Wednesday, April 22, 2020

I am waiting for word from the Governor and Parish President, but it looks like Phase I of the reopening plan will begin in Louisiana on or about May 1.  This involves reopening businesses, groups and schools that will have less than 10 people gathered.  Phase II, which should be 14 days later if all goes well in Phase I, will allow for groups of up to 50 people.  Phase III will be business as usual.  We should fit into Phase II, so my current assumption is that we should be able to re-open the dojo by Friday, May 15, if all goes well.  

This is a best case scenario, but fits with my assumptions regarding reopening.  I will await the final word from governmental officials, but if these expectations are accurate, then:

  1. Dues will again be suspended for May (we lost half of March from the closure, so the half of May we can train will make up for that time -- otherwise, we will prorate the dues for the first month back accordingly); 
  2. Expect training to resume on May 15 and increase your at home training to try to regain your “karate shape” and conditioning;
  3. I, along with input from the other black belts and the instructors in Lafayette, will evaluate where the students are upon returning in order to determine when we will have our next test.  Obviously we are missing the test that should have been this Saturday and our next test is scheduled for August 8, so we need to determine if all or some of the students should test between now and then to keep everyone on track.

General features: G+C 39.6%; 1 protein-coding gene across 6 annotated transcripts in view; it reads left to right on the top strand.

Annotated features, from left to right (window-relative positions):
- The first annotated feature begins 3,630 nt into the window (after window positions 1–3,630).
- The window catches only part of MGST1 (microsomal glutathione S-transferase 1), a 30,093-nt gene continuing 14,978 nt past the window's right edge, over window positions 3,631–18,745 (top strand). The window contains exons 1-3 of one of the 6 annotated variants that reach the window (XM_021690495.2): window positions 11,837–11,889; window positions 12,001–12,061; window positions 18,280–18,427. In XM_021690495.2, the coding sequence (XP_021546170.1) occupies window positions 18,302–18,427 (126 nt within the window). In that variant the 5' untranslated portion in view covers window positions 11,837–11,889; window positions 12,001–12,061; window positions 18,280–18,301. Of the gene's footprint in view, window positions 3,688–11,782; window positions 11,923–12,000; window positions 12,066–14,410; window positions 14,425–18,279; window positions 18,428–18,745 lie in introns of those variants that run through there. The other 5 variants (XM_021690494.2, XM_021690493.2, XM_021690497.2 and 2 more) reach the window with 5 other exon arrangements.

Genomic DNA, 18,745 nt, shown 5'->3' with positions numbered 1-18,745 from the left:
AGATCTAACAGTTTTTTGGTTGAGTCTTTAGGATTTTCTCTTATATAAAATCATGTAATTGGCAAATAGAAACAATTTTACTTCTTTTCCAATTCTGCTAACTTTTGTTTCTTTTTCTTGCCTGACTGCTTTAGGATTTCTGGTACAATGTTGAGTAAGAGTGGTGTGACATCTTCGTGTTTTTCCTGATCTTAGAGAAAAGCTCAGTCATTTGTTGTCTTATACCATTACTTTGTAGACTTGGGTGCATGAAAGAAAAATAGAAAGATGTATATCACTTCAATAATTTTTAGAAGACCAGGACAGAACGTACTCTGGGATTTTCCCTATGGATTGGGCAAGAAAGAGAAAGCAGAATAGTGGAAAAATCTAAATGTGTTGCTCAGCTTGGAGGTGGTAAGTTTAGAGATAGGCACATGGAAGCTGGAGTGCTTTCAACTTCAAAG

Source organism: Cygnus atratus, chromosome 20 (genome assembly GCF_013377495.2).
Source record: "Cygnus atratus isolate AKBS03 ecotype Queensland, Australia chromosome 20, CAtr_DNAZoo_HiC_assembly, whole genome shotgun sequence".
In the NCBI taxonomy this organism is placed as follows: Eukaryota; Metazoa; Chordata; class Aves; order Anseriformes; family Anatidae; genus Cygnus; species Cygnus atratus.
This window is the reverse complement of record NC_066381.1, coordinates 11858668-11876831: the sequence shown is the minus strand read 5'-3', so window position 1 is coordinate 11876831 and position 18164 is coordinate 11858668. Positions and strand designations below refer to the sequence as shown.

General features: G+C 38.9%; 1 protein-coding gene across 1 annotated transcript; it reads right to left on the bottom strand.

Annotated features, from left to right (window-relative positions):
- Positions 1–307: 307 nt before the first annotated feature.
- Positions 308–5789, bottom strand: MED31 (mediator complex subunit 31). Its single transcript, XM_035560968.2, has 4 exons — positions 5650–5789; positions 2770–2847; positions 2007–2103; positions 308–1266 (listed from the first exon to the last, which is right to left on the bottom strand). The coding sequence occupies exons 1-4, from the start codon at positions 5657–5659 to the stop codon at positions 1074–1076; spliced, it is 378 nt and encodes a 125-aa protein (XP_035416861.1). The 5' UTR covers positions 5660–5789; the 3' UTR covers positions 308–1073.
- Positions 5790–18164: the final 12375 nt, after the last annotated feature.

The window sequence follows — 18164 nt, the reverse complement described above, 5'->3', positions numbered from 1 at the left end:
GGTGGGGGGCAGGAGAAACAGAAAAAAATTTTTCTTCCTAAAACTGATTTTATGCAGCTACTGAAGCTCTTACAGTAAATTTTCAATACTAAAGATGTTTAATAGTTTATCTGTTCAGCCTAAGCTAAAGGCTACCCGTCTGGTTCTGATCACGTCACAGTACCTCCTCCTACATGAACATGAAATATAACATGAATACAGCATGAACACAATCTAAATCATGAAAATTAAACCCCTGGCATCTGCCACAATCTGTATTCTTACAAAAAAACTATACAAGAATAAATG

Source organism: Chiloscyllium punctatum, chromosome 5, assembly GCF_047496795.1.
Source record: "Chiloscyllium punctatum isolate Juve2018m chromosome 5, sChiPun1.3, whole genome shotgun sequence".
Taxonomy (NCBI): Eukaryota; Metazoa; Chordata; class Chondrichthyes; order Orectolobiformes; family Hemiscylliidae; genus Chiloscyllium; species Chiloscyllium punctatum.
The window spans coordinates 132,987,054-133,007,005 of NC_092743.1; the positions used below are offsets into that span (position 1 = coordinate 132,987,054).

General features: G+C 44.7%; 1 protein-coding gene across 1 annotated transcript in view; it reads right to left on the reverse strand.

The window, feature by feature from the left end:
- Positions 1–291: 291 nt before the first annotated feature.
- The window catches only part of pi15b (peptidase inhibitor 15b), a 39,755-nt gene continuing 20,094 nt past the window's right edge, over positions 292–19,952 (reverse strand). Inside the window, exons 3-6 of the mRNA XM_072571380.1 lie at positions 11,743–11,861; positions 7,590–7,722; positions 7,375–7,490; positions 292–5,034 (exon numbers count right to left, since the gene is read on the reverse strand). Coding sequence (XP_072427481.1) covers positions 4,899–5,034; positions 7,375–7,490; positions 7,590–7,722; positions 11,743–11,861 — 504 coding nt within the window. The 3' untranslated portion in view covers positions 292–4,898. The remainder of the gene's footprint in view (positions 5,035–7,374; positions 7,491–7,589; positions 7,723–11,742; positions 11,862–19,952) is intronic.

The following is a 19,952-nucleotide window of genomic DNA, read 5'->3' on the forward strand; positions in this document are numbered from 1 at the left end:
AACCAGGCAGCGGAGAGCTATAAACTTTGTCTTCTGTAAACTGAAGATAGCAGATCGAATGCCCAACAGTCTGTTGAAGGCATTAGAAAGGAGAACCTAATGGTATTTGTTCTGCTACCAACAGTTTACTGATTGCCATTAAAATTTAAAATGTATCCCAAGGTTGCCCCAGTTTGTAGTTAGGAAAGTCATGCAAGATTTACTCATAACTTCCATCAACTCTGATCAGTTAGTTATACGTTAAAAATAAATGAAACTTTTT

I am sorry for all these modifications, but I am sure that most all clubs are in the same situation.  We will do what Karateka do in difficult situations, we will adapt to changing circumstances.  

On a personal note, I know that many of you have had changes in employment status given these closures and the plunge of oil prices, which may or may not be temporary.  I can empathize because this has directly affected me and my family.  Given this, there have been remarkable few parents and students who have contacted me regarding their status as members of the club.  I very much appreciate your patience and your continued support of the school and your student’s participation in our Karate organization.  

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On a sad note, one of the senior JKA instructors died yesterday of complication from COVID-19.  Sensei Teruyuki Okazaki (June 22, 1931 – April 21, 2020) was a tenth degree black belt in Shotokan Karate, as well as the founder and chief instructor of the International Shotokan Karate Federation (ISKF). Along with Gichin Funakoshi and Masatoshi Nakayama, Okazaki helped found the JKA's instructor training program and our chief instructor, Sensei Takayuki Mikami, was the first graduate.  Sensei Okazaki was a great influence on my Karate and life and I encourage you all to research the life of this important figure in modern Karate.  His life greatly mirrors the advent of modern Karate in the United States.

On a final note, I really miss you all and learning from my students.  I have been working out at home and have been doing virtual classes online and on zoom daily to stay in shape and to get new class ideas.  I hope you all are still training too.  If you have, it will show when we conduct our evaluations.  If you haven’t, you still probably have a few weeks to catch back up.  I look forward to seeing you all very soon.


Sensei Scott

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